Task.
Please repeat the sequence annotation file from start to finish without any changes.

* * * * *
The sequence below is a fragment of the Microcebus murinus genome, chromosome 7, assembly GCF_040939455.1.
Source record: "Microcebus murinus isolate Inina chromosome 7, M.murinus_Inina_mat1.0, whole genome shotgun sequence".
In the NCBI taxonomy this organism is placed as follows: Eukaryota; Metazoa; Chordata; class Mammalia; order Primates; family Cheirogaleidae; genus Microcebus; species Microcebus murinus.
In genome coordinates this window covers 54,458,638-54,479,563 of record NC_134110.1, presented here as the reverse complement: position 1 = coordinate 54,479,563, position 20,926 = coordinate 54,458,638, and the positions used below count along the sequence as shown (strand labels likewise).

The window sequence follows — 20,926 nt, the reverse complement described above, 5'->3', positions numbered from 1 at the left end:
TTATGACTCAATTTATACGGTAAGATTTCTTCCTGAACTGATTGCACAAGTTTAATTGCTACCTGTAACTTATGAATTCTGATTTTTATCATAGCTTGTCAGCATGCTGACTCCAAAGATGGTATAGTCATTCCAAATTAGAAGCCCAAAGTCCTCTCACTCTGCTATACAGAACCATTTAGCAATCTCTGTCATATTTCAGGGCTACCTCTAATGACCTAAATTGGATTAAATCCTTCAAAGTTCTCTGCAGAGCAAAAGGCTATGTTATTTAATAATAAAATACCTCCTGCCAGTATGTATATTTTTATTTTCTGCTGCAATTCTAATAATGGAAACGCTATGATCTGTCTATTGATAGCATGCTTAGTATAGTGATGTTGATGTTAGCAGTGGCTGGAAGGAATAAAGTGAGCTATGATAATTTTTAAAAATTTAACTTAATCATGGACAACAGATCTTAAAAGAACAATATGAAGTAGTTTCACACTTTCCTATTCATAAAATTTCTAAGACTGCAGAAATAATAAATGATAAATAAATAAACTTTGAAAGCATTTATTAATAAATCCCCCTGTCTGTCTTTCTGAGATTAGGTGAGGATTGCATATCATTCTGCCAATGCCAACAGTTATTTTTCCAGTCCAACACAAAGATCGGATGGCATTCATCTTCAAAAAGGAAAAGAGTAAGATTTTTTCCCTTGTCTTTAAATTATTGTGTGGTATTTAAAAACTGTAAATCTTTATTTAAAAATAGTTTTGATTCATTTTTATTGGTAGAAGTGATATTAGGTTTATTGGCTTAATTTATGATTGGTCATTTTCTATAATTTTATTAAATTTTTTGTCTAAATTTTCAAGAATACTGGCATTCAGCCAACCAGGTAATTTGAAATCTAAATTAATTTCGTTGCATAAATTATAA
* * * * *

The sequence below is a fragment of the Microcebus murinus genome, chromosome 7, assembly GCF_040939455.1.
Source record: "Microcebus murinus isolate Inina chromosome 7, M.murinus_Inina_mat1.0, whole genome shotgun sequence".
In the NCBI taxonomy this organism is placed as follows: Eukaryota; Metazoa; Chordata; class Mammalia; order Primates; family Cheirogaleidae; genus Microcebus; species Microcebus murinus.
In genome coordinates this window covers 54,458,638-54,479,563 of record NC_134110.1, presented here as the reverse complement: position 1 = coordinate 54,479,563, position 20,926 = coordinate 54,458,638, and the positions used below count along the sequence as shown (strand labels likewise).

The window sequence follows — 20,926 nt, the reverse complement described above, 5'->3', positions numbered from 1 at the left end:
TTATGACTCAATTTATACGGTAAGATTTCTTCCTGAACTGATTGCACAAGTTTAATTGCTACCTGTAACTTATGAATTCTGATTTTTATCATAGCTTGTCAGCATGCTGACTCCAAAGATGGTATAGTCATTCCAAATTAGAAGCCCAAAGTCCTCTCACTCTGCTATACAGAACCATTTAGCAATCTCTGTCATATTTCAGGGCTACCTCTAATGACCTAAATTGGATTAAATCCTTCAAAGTTCTCTGCAGAGCAAAAGGCTATGTTATTTAATAATAAAATACCTCCTGCCAGTATGTATATTTTTATTTTCTGCTGCAATTCTAATAATGGAAACGCTATGATCTGTCTATTGATAGCATGCTTAGTATAGTGATGTTGATGTTAGCAGTGGCTGGAAGGAATAAAGTGAGCTATGATAATTTTTAAAAATTTAACTTAATCATGGACAACAGATCTTAAAAGAACAATATGAAGTAGTTTCACACTTTCCTATTCATAAAATTTCTAAGACTGCAGAAATAATAAATGATAAATAAATAAACTTTGAAAGCATTTATTAATAAATCCCCCTGTCTGTCTTTCTGAGATTAGGTGAGGATTGCATATCATTCTGCCAATGCCAACAGTTATTTTTCCAGTCCAACACAAAGATCGGATGGCATTCATCTTCAAAAAGGAAAAGAGTAAGATTTTTTCCCTTGTCTTTAAATTATTGTGTGGTATTTAAAAACTGTAAATCTTTATTTAAAAATAGTTTTGATTCATTTTTATTGGTAGAAGTGATATTAGGTTTATTGGCTTAATTTATGATTGGTCATTTTCTATAATTTTATTAAATTTTTTGTCTAAATTTTCAAGAATACTGGCATTCAGCCAACCAGGTAATTTGAAATCTAAATTAATTTCGTTGCATAAATTATAA